• Recurrent Neural Network
  • Autoencoders
  • Classic Neural Networks, etc.

How Deep Learning Works?

We can understand the working of deep learning with the same example of identifying cat vs. dog. The deep learning model takes the images as the input and feeds them directly to the algorithms without requiring any manual feature extraction step. The images pass to the different layers of the artificial neural network and predict the final output.

Examples of Deep learning

Here are just a few of the tasks that deep learning supports today and the list will just continue to grow as the algorithms continue to learn via the infusion of data.

  • Virtual assistants

Whether it’s Alexa or Siri or Cortana, the virtual assistants of online service providers use deep learning to help understand your speech and the language humans use when they interact with them.

  • Translations

In a similar way, deep learning algorithms can automatically translate between languages. This can be powerful for travelers, business people, and those in government.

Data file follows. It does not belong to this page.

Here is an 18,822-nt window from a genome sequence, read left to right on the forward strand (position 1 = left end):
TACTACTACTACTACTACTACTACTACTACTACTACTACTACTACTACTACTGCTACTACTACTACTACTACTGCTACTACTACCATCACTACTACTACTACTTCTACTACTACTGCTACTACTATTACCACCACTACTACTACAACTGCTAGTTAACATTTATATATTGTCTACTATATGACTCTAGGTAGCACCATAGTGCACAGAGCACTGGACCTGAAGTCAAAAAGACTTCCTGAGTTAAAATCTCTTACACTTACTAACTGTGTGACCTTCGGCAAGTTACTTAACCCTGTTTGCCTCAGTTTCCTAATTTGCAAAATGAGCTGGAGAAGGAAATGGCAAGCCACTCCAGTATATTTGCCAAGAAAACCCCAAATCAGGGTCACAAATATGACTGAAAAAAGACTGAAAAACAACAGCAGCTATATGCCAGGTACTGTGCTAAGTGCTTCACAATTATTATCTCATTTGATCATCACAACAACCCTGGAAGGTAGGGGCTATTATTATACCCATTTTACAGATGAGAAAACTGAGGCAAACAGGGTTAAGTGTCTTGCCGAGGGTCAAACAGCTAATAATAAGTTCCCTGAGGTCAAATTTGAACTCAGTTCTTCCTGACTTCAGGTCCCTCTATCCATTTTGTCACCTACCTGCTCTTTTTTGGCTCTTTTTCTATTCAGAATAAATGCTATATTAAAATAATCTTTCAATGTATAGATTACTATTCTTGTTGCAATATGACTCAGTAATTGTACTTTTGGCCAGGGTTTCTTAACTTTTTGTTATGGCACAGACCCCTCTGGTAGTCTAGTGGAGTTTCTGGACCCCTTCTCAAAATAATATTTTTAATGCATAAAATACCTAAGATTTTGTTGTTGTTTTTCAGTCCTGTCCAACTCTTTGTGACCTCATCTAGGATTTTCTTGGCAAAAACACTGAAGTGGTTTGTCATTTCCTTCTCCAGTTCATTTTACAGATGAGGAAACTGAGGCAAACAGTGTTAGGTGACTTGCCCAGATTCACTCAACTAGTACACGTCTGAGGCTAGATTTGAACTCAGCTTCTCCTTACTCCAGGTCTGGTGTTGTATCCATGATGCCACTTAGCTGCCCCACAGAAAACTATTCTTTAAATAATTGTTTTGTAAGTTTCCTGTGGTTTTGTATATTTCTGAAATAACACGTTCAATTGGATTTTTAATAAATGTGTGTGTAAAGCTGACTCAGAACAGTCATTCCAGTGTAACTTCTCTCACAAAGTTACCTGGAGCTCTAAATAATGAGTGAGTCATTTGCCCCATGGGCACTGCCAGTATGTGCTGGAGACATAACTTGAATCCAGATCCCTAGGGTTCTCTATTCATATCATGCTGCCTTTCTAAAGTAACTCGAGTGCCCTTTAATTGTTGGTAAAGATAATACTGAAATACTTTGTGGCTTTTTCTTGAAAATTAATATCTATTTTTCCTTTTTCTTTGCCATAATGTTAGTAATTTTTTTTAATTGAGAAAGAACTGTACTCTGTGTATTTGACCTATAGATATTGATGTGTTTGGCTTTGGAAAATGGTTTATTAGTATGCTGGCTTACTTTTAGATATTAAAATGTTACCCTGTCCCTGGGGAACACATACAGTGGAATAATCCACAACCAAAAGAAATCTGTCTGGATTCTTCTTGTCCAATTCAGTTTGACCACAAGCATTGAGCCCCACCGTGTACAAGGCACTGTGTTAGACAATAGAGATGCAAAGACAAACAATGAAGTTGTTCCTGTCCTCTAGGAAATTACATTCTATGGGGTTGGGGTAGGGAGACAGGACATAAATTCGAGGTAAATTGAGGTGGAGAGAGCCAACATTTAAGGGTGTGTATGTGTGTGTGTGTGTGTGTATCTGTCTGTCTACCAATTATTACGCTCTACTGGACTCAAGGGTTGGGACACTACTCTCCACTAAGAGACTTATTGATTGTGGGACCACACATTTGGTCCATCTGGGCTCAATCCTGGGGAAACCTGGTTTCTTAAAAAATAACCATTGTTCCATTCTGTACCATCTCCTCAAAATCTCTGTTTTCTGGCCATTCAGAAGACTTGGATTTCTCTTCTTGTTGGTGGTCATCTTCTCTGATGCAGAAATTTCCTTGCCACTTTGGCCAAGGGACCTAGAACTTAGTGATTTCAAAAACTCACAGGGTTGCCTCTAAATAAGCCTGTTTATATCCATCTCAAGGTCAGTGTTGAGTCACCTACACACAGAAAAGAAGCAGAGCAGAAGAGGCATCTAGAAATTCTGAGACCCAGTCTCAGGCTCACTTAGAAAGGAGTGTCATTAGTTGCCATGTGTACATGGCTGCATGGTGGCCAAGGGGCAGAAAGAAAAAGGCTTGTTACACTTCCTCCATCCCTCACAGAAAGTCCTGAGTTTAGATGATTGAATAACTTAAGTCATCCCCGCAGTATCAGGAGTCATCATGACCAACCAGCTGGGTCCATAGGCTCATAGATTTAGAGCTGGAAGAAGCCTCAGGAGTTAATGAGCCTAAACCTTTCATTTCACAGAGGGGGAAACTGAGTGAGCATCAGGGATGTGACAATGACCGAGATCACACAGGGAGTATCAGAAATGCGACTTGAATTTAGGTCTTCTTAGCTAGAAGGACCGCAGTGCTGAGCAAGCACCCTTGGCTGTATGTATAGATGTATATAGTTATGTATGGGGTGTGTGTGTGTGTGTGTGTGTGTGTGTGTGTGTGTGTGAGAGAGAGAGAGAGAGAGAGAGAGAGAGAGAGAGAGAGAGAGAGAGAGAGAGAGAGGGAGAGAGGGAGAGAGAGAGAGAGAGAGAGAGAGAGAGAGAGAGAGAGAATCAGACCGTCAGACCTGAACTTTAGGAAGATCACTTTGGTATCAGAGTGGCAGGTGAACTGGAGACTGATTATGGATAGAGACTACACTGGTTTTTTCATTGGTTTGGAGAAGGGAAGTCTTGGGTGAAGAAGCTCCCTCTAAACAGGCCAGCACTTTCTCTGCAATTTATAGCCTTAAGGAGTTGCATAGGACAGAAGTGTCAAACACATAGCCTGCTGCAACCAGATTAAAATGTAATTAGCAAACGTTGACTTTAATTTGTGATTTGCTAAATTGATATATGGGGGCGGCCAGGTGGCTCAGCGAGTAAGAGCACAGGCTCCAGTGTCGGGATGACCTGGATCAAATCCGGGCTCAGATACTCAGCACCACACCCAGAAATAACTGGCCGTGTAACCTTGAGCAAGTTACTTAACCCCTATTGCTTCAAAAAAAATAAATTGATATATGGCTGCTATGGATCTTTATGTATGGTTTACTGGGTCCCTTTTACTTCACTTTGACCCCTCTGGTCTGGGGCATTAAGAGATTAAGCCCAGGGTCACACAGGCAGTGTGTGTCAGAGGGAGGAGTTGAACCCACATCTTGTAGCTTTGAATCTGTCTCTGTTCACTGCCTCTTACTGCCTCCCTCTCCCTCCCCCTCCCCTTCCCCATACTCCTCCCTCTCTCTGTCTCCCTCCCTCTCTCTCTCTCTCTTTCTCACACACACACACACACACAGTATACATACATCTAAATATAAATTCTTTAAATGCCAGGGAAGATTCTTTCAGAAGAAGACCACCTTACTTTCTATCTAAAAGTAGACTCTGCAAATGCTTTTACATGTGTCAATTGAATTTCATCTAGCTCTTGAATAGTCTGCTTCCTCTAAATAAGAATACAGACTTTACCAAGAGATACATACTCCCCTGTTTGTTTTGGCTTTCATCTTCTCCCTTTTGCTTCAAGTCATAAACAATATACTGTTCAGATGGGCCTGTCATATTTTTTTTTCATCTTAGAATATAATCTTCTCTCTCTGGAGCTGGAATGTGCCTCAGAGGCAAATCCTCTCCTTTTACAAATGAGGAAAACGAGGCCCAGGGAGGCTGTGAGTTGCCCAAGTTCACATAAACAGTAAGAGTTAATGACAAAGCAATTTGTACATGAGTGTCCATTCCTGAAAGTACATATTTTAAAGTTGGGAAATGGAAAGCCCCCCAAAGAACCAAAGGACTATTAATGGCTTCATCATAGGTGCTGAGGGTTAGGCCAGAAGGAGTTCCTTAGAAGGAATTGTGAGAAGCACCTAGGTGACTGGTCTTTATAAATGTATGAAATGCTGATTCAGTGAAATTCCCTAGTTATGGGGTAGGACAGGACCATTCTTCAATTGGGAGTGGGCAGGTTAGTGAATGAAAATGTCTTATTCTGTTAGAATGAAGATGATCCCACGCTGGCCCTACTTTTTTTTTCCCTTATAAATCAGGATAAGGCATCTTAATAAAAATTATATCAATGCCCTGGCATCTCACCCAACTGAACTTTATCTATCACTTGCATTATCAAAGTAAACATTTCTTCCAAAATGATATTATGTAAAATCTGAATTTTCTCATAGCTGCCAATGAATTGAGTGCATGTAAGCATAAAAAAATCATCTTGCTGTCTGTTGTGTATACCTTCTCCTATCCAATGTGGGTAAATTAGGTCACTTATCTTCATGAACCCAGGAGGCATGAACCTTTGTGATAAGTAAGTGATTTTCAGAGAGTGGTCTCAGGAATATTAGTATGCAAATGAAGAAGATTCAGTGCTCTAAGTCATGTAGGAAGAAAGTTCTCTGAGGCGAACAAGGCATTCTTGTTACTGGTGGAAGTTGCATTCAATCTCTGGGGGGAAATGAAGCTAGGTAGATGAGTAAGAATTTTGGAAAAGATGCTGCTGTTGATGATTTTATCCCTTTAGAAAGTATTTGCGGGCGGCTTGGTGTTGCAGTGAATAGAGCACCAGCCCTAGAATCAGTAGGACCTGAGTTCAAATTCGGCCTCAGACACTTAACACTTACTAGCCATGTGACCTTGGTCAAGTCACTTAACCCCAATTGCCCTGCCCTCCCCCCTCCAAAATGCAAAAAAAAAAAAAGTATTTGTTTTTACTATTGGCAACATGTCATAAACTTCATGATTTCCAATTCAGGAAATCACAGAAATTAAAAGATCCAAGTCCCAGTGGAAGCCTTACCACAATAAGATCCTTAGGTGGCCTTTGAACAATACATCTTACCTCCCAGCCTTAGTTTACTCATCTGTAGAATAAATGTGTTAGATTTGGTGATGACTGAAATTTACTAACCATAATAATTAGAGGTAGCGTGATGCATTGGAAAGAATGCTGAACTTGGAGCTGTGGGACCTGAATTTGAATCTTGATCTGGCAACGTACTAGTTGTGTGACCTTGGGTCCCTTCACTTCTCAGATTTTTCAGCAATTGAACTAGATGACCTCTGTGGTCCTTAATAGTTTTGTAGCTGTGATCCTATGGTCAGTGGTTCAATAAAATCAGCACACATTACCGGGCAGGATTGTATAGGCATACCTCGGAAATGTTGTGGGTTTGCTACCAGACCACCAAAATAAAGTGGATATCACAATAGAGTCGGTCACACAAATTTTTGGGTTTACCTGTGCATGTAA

Vision for driverless delivery trucks, drones, and autonomous cars

The way an autonomous vehicle understands the realities of the road and how to respond to them whether it’s a stop sign, a ball in the street, or another vehicle is through deep learning algorithms. The more data the algorithms receive, the better they are able to act human-like in their information processing—knowing a stop sign covered with snow is still a stop sign.

  • Chatbots and service bots

Chatbots and service bots that provide customer service for a lot of companies are able to respond in an intelligent and helpful way to an increasing amount of auditory and text questions thanks to deep learning.

  • Image colorization

Transforming black-and-white images into color was formerly a task done meticulously by the human hand. Today, deep learning algorithms are able to use the context and objects in the images to color them to basically recreate the black-and-white image in color. The results are impressive and accurate.

  • Facial recognition

Deep learning is being used for facial recognition not only for security purposes but for tagging people on Facebook posts and we might be able to pay for items in a store just by using our faces in the near future. The challenge for deep-learning algorithms for facial recognition is knowing it’s the same person even when they have changed hairstyles, grown or shaved off a beard or if the image taken is poor due to bad lighting or an obstruction.